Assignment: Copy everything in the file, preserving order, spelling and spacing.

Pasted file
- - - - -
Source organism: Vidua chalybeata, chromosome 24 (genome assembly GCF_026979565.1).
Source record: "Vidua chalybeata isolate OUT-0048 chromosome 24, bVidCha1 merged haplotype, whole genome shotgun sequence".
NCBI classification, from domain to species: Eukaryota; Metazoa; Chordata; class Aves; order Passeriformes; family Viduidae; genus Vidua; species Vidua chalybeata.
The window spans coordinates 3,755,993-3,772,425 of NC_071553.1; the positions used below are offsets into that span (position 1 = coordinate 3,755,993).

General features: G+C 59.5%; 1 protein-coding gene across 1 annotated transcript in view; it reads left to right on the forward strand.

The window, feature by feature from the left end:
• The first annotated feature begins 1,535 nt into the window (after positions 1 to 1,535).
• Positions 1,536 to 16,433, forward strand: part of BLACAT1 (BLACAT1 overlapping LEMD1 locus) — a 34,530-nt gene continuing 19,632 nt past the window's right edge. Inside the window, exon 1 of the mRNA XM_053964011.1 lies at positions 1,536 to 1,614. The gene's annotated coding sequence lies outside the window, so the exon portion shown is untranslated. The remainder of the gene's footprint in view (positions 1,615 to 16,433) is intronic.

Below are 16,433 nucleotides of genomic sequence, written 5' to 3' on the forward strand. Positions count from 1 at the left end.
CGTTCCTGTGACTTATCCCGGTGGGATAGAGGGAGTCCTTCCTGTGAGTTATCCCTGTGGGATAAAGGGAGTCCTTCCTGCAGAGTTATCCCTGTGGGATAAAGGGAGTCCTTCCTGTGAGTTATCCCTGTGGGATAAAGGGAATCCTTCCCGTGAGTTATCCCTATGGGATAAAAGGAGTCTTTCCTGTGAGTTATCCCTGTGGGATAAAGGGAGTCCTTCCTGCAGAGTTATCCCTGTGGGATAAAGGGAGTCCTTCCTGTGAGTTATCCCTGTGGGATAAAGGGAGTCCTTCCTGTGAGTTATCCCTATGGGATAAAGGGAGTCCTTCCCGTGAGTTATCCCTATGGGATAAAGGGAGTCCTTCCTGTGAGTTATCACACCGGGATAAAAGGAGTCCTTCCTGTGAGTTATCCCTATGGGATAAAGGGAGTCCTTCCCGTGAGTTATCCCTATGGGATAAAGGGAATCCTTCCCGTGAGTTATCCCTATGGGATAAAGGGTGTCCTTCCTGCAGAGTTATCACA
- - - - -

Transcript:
Source organism: Vidua chalybeata, chromosome 24 (genome assembly GCF_026979565.1).
Source record: "Vidua chalybeata isolate OUT-0048 chromosome 24, bVidCha1 merged haplotype, whole genome shotgun sequence".
NCBI classification, from domain to species: Eukaryota; Metazoa; Chordata; class Aves; order Passeriformes; family Viduidae; genus Vidua; species Vidua chalybeata.
The window spans coordinates 3,755,993-3,772,425 of NC_071553.1; the positions used below are offsets into that span (position 1 = coordinate 3,755,993).

General features: G+C 59.5%; 1 protein-coding gene across 1 annotated transcript in view; it reads left to right on the forward strand.

The window, feature by feature from the left end:
• The first annotated feature begins 1,535 nt into the window (after positions 1 to 1,535).
• Positions 1,536 to 16,433, forward strand: part of BLACAT1 (BLACAT1 overlapping LEMD1 locus) — a 34,530-nt gene continuing 19,632 nt past the window's right edge. Inside the window, exon 1 of the mRNA XM_053964011.1 lies at positions 1,536 to 1,614. The gene's annotated coding sequence lies outside the window, so the exon portion shown is untranslated. The remainder of the gene's footprint in view (positions 1,615 to 16,433) is intronic.

Below are 16,433 nucleotides of genomic sequence, written 5' to 3' on the forward strand. Positions count from 1 at the left end.
CGTTCCTGTGACTTATCCCGGTGGGATAGAGGGAGTCCTTCCTGTGAGTTATCCCTGTGGGATAAAGGGAGTCCTTCCTGCAGAGTTATCCCTGTGGGATAAAGGGAGTCCTTCCTGTGAGTTATCCCTGTGGGATAAAGGGAATCCTTCCCGTGAGTTATCCCTATGGGATAAAAGGAGTCTTTCCTGTGAGTTATCCCTGTGGGATAAAGGGAGTCCTTCCTGCAGAGTTATCCCTGTGGGATAAAGGGAGTCCTTCCTGTGAGTTATCCCTGTGGGATAAAGGGAGTCCTTCCTGTGAGTTATCCCTATGGGATAAAGGGAGTCCTTCCCGTGAGTTATCCCTATGGGATAAAGGGAGTCCTTCCTGTGAGTTATCACACCGGGATAAAAGGAGTCCTTCCTGTGAGTTATCCCTATGGGATAAAGGGAGTCCTTCCCGTGAGTTATCCCTATGGGATAAAGGGAATCCTTCCCGTGAGTTATCCCTATGGGATAAAGGGTGTCCTTCCTGCAGAGTTATCACA